Things to think about in a Spring wedding
Spring is season of allergies. If you or your partner have severe hayfever, think carefully about having an outdoor wedding in these months. It’s difficult to capture those romantic, intimate moments when one or two of you have red, irritated eyes and a constant runny nose! If you don’t have guests, but are aware some of your guests to, let them know in advance if a large part of your day is planned to be outside, and remind them to pack the tissues!
Summer – June, July and August
If you’re a fan of the outdoors then Summer is the season for you. It’s not surprising that it’s the most popular season for outdoor weddings. With the sun setting as late as 9pm in some weeks, it makes for a fantastic outdoor evening reception. It also means theres no rush, and you have a wider choice when it comes to your ceremony and reception time. As we know, there is no guarantees when it comes to the British weather, so if you’re planning an outdoor wedding, always have a plan B.
It’s the best time of year for an evening ceremony too. Avoid the heat of the day and have a 5pm ceremony, giving you guests plenty of time to travel to your venue, meet up for lunch and then party the night away.
Take your pick! Summer brings an explosion of colour on the flower farms, with pretty much every colour you can image being in bloom, across the three months. We always advise our couples to think about what colours and arrangements they’d like on their day, and then talk to the flower farms ahead of the growing season. Many flower farms will grow seasonal blooms based on your requirements. How awesome is that!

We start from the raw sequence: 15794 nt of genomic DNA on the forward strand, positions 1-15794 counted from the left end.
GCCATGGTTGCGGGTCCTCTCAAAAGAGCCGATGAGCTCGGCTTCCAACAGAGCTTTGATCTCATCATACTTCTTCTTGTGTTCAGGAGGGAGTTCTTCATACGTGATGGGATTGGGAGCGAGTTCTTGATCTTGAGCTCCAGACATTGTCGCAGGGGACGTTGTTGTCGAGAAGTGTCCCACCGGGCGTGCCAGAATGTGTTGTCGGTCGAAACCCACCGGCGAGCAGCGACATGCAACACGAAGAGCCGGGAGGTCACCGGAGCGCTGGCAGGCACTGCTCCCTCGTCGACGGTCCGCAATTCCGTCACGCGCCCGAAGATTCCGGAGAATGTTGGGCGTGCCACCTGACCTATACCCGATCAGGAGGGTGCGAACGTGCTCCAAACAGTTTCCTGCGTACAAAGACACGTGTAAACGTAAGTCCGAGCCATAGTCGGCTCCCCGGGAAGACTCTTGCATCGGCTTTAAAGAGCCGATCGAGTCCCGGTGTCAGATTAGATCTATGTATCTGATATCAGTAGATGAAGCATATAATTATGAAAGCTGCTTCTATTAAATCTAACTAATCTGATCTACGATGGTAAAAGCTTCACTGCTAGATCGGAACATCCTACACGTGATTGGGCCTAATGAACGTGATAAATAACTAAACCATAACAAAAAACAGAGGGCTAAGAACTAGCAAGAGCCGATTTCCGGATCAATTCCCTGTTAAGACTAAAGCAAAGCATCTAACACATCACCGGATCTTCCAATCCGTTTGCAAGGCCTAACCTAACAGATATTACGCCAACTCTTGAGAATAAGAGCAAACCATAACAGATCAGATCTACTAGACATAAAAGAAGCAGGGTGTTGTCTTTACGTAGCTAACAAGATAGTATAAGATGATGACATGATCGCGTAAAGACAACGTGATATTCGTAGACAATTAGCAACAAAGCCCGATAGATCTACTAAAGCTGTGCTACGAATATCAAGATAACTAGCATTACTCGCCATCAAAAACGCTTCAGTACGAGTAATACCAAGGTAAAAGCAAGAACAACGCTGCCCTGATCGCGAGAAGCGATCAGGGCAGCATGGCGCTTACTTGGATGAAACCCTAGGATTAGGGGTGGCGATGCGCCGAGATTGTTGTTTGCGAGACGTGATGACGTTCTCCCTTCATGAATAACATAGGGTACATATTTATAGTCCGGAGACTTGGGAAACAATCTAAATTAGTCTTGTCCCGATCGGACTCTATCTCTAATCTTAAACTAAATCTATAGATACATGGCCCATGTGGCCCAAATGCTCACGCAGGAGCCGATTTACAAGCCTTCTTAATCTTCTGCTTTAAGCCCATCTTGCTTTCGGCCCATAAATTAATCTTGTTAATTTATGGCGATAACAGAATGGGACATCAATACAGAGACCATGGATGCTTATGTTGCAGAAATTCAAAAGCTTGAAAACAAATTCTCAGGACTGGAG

Things to think about when planning a Summer wedding
Although we all love the warmth of the sun on our face, your guests certainly don’t want to sit in an hour long ceremony in the hottest part of the day.
Consider carefully who you really want to be there on your day. August is a prime holiday month, with the majority of families with children taking at least one holiday. July and June less so, but are still popular months for weddings so although they might not be on holiday, they might be invited to another wedding! Get your save the dates out early!
Carefully consider who is most important to you and your groom to be there — and get your save-the-dates out there early.
Summer weddings usually have a longer planning lead time due to it being such a popular few months. We recommend at least 18 months, but of course, it can be done in less. Our planning record for a Summer wedding this year was 3 days!